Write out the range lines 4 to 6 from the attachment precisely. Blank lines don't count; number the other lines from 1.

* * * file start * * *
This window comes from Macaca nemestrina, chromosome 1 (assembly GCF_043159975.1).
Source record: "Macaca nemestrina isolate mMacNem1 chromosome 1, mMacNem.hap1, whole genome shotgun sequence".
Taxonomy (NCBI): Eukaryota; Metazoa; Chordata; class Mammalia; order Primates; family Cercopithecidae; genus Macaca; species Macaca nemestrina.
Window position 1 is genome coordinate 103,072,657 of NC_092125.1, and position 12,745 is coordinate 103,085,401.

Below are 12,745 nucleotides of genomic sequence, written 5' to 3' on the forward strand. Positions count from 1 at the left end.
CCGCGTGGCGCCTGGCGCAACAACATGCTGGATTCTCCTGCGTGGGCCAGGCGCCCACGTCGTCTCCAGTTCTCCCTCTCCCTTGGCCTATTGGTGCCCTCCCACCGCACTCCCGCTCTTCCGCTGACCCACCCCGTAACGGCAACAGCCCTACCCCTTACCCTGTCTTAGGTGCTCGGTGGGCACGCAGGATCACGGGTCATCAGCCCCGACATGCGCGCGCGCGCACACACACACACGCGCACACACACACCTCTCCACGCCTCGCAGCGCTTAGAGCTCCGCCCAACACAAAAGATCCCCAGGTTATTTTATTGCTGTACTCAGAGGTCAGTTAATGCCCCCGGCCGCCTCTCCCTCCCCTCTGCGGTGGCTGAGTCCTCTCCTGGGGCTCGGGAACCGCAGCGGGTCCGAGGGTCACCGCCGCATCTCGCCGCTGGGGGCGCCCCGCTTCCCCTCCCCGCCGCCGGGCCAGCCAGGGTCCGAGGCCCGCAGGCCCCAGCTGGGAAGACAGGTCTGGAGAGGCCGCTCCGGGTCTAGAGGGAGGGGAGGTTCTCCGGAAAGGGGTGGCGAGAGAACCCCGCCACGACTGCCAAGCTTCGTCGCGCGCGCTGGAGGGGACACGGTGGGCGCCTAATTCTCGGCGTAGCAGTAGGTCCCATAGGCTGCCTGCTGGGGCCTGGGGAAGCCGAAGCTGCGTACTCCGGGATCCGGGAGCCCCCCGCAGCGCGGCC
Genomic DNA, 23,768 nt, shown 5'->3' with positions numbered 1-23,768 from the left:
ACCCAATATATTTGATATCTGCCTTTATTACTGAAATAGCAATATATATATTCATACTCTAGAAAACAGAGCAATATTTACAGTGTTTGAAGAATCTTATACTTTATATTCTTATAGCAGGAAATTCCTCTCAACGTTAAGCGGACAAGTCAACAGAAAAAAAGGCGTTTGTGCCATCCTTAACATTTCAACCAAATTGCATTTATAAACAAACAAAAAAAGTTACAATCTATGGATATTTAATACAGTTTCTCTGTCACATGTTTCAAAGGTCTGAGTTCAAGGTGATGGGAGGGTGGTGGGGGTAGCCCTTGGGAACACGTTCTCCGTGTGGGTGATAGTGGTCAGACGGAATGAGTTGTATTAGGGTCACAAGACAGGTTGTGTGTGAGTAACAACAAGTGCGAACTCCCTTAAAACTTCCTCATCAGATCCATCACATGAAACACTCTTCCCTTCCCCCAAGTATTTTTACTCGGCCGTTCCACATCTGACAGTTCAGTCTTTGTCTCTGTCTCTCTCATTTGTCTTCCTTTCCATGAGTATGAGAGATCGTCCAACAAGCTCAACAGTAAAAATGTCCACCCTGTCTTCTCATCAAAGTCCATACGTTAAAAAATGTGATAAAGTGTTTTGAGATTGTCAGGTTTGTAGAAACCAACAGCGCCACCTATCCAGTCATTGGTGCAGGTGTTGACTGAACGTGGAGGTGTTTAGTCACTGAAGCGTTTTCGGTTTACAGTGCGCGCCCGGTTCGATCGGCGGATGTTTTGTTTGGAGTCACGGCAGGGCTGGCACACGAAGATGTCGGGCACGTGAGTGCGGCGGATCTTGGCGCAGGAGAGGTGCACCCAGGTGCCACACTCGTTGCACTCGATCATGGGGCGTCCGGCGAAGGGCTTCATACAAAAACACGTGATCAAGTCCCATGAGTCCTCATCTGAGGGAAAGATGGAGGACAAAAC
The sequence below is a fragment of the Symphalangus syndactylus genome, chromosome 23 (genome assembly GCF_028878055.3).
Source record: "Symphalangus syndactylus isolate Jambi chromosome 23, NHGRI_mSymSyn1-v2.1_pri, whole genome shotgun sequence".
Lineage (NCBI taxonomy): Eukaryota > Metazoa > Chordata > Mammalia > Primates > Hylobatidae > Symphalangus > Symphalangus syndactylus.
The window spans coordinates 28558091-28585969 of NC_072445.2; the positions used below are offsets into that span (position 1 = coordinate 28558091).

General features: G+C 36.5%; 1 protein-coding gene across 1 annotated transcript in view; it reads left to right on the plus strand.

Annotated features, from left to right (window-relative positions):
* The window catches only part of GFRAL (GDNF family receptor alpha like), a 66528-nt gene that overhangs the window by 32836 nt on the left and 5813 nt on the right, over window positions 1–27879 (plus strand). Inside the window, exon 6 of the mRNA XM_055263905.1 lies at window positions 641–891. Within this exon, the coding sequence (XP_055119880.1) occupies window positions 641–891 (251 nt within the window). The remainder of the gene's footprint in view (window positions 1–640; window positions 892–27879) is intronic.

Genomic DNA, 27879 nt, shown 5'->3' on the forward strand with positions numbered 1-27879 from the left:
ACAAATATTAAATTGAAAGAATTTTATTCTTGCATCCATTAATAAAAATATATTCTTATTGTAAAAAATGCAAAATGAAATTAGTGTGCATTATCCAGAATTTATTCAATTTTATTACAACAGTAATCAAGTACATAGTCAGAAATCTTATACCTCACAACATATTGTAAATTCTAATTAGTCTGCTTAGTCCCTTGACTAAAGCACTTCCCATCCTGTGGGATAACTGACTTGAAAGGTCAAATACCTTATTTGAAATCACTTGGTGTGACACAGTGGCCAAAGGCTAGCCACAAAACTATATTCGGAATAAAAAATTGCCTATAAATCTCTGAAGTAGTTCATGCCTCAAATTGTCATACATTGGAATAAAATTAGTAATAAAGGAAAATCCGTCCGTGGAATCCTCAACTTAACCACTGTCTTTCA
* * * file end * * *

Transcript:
Window position 1 is genome coordinate 103,072,657 of NC_092125.1, and position 12,745 is coordinate 103,085,401.

Below are 12,745 nucleotides of genomic sequence, written 5' to 3' on the forward strand. Positions count from 1 at the left end.
CCGCGTGGCGCCTGGCGCAACAACATGCTGGATTCTCCTGCGTGGGCCAGGCGCCCACGTCGTCTCCAGTTCTCCCTCTCCCTTGGCCTATTGGTGCCCTCCCACCGCACTCCCGCTCTTCCGCTGACCCACCCCGTAACGGCAACAGCCCTACCCCTTACCCTGTCTTAGGTGCTCGGTGGGCACGCAGGATCACGGGTCATCAGCCCCGACATGCGCGCGCGCGCACACACACACACGCGCACACACACACCTCTCCACGCCTCGCAGCGCTTAGAGCTCCGCCCAACACAAAAGATCCCCAGGTTATTTTATTGCTGTACTCAGAGGTCAGTTAATGCCCCCGGCCGCCTCTCCCTCCCCTCTGCGGTGGCTGAGTCCTCTCCTGGGGCTCGGGAACCGCAGCGGGTCCGAGGGTCACCGCCGCATCTCGCCGCTGGGGGCGCCCCGCTTCCCCTCCCCGCCGCCGGGCCAGCCAGGGTCCGAGGCCCGCAGGCCCCAGCTGGGAAGACAGGTCTGGAGAGGCCGCTCCGGGTCTAGAGGGAGGGGAGGTTCTCCGGAAAGGGGTGGCGAGAGAACCCCGCCACGACTGCCAAGCTTCGTCGCGCGCGCTGGAGGGGACACGGTGGGCGCCTAATTCTCGGCGTAGCAGTAGGTCCCATAGGCTGCCTGCTGGGGCCTGGGGAAGCCGAAGCTGCGTACTCCGGGATCCGGGAGCCCCCCGCAGCGCGGCC